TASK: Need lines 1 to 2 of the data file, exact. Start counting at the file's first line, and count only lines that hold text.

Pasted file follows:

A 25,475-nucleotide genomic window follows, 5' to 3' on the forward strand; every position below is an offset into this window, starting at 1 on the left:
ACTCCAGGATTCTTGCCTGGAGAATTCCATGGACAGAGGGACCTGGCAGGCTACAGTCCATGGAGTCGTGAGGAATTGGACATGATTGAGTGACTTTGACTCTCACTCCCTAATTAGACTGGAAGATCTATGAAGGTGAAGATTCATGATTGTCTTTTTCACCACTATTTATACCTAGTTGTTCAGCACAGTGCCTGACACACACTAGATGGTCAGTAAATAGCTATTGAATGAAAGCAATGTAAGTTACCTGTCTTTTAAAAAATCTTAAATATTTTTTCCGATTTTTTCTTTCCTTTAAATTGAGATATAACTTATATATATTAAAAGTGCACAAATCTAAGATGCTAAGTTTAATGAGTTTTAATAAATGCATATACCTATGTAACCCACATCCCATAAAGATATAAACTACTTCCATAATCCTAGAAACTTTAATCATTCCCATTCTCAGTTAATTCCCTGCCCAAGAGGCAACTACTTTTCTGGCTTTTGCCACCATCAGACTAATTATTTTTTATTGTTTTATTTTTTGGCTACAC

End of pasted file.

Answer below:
A 25,475-nucleotide genomic window follows, 5' to 3' on the forward strand; every position below is an offset into this window, starting at 1 on the left:
ACTCCAGGATTCTTGCCTGGAGAATTCCATGGACAGAGGGACCTGGCAGGCTACAGTCCATGGAGTCGTGAGGAATTGGACATGATTGAGTGACTTTGACTCTCACTCCCTAATTAGACTGGAAGATCTATGAAGGTGAAGATTCATGATTGTCTTTTTCACCACTATTTATACCTAGTTGTTCAGCACAGTGCCTGACACACACTAGATGGTCAGTAAATAGCTATTGAATGAAAGCAATGTAAGTTACCTGTCTTTTAAAAAATCTTAAATATTTTTTCCGATTTTTTCTTTCCTTTAAATTGAGATATAACTTATATATATTAAAAGTGCACAAATCTAAGATGCTAAGTTTAATGAGTTTTAATAAATGCATATACCTATGTAACCCACATCCCATAAAGATATAAACTACTTCCATAATCCTAGAAACTTTAATCATTCCCATTCTCAGTTAATTCCCTGCCCAAGAGGCAACTACTTTTCTGGCTTTTGCCACCATCAGACTAATTATTTTTTATTGTTTTATTTTTTGGCTACAC